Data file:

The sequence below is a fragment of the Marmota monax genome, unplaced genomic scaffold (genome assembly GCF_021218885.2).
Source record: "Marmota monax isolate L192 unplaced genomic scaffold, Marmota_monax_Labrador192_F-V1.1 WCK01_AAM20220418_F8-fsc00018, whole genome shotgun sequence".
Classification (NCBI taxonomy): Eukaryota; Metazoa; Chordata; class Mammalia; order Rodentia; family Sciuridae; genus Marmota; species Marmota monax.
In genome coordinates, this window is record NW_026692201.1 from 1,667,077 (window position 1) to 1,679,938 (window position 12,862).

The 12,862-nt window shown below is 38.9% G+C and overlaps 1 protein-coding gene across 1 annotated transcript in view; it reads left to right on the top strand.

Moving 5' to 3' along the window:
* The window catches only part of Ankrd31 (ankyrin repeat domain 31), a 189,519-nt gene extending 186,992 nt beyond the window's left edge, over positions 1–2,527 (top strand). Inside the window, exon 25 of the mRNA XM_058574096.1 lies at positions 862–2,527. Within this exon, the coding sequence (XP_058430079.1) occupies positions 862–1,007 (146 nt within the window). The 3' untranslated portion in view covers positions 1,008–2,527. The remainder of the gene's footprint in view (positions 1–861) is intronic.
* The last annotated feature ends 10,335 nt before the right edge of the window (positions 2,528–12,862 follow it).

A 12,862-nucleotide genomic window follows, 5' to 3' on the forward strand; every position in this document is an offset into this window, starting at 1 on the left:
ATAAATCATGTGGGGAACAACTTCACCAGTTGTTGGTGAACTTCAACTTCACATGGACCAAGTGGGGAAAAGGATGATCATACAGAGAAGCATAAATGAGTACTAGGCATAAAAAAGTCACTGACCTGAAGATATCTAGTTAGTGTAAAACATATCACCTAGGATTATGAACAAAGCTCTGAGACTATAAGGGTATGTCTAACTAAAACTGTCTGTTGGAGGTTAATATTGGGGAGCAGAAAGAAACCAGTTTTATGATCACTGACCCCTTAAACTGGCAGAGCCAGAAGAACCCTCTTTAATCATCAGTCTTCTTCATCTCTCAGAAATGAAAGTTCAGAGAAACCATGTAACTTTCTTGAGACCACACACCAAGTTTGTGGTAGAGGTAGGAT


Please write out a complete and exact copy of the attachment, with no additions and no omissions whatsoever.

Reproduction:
The sequence below is a fragment of the Marmota monax genome, unplaced genomic scaffold (genome assembly GCF_021218885.2).
Source record: "Marmota monax isolate L192 unplaced genomic scaffold, Marmota_monax_Labrador192_F-V1.1 WCK01_AAM20220418_F8-fsc00018, whole genome shotgun sequence".
Classification (NCBI taxonomy): Eukaryota; Metazoa; Chordata; class Mammalia; order Rodentia; family Sciuridae; genus Marmota; species Marmota monax.
In genome coordinates, this window is record NW_026692201.1 from 1,667,077 (window position 1) to 1,679,938 (window position 12,862).

The 12,862-nt window shown below is 38.9% G+C and overlaps 1 protein-coding gene across 1 annotated transcript in view; it reads left to right on the top strand.

Moving 5' to 3' along the window:
* The window catches only part of Ankrd31 (ankyrin repeat domain 31), a 189,519-nt gene extending 186,992 nt beyond the window's left edge, over positions 1–2,527 (top strand). Inside the window, exon 25 of the mRNA XM_058574096.1 lies at positions 862–2,527. Within this exon, the coding sequence (XP_058430079.1) occupies positions 862–1,007 (146 nt within the window). The 3' untranslated portion in view covers positions 1,008–2,527. The remainder of the gene's footprint in view (positions 1–861) is intronic.
* The last annotated feature ends 10,335 nt before the right edge of the window (positions 2,528–12,862 follow it).

A 12,862-nucleotide genomic window follows, 5' to 3' on the forward strand; every position in this document is an offset into this window, starting at 1 on the left:
ATAAATCATGTGGGGAACAACTTCACCAGTTGTTGGTGAACTTCAACTTCACATGGACCAAGTGGGGAAAAGGATGATCATACAGAGAAGCATAAATGAGTACTAGGCATAAAAAAGTCACTGACCTGAAGATATCTAGTTAGTGTAAAACATATCACCTAGGATTATGAACAAAGCTCTGAGACTATAAGGGTATGTCTAACTAAAACTGTCTGTTGGAGGTTAATATTGGGGAGCAGAAAGAAACCAGTTTTATGATCACTGACCCCTTAAACTGGCAGAGCCAGAAGAACCCTCTTTAATCATCAGTCTTCTTCATCTCTCAGAAATGAAAGTTCAGAGAAACCATGTAACTTTCTTGAGACCACACACCAAGTTTGTGGTAGAGGTAGGAT